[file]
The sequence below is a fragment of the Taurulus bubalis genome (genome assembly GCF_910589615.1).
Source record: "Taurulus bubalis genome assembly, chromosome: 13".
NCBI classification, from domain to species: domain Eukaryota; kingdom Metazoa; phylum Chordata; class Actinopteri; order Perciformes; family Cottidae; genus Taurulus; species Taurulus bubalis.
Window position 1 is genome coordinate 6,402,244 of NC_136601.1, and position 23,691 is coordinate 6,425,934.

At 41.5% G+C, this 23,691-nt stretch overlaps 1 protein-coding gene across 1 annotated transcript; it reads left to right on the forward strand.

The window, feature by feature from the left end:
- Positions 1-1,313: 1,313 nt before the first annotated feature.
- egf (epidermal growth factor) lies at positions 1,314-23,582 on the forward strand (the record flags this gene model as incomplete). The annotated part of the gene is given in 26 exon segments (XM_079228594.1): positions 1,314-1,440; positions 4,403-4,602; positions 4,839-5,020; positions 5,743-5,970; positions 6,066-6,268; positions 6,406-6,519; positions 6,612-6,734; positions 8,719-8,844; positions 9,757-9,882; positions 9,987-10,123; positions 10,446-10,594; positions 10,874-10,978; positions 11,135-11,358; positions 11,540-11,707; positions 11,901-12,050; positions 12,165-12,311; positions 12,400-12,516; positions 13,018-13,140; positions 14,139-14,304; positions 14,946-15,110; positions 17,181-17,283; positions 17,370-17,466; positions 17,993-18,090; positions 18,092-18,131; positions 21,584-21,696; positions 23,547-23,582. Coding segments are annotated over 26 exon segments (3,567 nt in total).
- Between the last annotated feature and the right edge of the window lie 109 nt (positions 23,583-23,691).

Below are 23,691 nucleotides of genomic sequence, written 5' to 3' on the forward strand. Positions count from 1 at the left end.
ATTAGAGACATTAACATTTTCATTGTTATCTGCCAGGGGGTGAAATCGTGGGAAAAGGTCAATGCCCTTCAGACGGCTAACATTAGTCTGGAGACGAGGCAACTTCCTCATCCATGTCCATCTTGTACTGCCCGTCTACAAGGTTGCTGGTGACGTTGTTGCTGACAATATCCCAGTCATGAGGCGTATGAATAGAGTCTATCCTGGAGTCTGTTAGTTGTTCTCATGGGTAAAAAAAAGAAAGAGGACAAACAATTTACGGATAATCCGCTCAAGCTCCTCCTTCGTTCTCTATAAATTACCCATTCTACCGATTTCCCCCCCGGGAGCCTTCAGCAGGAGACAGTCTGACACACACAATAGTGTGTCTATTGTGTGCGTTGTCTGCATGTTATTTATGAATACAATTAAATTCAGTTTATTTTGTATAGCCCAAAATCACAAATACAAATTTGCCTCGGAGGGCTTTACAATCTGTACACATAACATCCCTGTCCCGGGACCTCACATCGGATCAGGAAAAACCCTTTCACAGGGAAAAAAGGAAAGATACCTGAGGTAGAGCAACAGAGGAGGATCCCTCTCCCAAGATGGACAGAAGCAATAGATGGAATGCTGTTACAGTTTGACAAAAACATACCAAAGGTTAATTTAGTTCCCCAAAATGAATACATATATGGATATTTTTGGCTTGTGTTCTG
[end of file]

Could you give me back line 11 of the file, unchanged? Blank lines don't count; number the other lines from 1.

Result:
ATTAGAGACATTAACATTTTCATTGTTATCTGCCAGGGGGTGAAATCGTGGGAAAAGGTCAATGCCCTTCAGACGGCTAACATTAGTCTGGAGACGAGGCAACTTCCTCATCCATGTCCATCTTGTACTGCCCGTCTACAAGGTTGCTGGTGACGTTGTTGCTGACAATATCCCAGTCATGAGGCGTATGAATAGAGTCTATCCTGGAGTCTGTTAGTTGTTCTCATGGGTAAAAAAAAGAAAGAGGACAAACAATTTACGGATAATCCGCTCAAGCTCCTCCTTCGTTCTCTATAAATTACCCATTCTACCGATTTCCCCCCCGGGAGCCTTCAGCAGGAGACAGTCTGACACACACAATAGTGTGTCTATTGTGTGCGTTGTCTGCATGTTATTTATGAATACAATTAAATTCAGTTTATTTTGTATAGCCCAAAATCACAAATACAAATTTGCCTCGGAGGGCTTTACAATCTGTACACATAACATCCCTGTCCCGGGACCTCACATCGGATCAGGAAAAACCCTTTCACAGGGAAAAAAGGAAAGATACCTGAGGTAGAGCAACAGAGGAGGATCCCTCTCCCAAGATGGACAGAAGCAATAGATGGAATGCTGTTACAGTTTGACAAAAACATACCAAAGGTTAATTTAGTTCCCCAAAATGAATACATATATGGATATTTTTGGCTTGTGTTCTG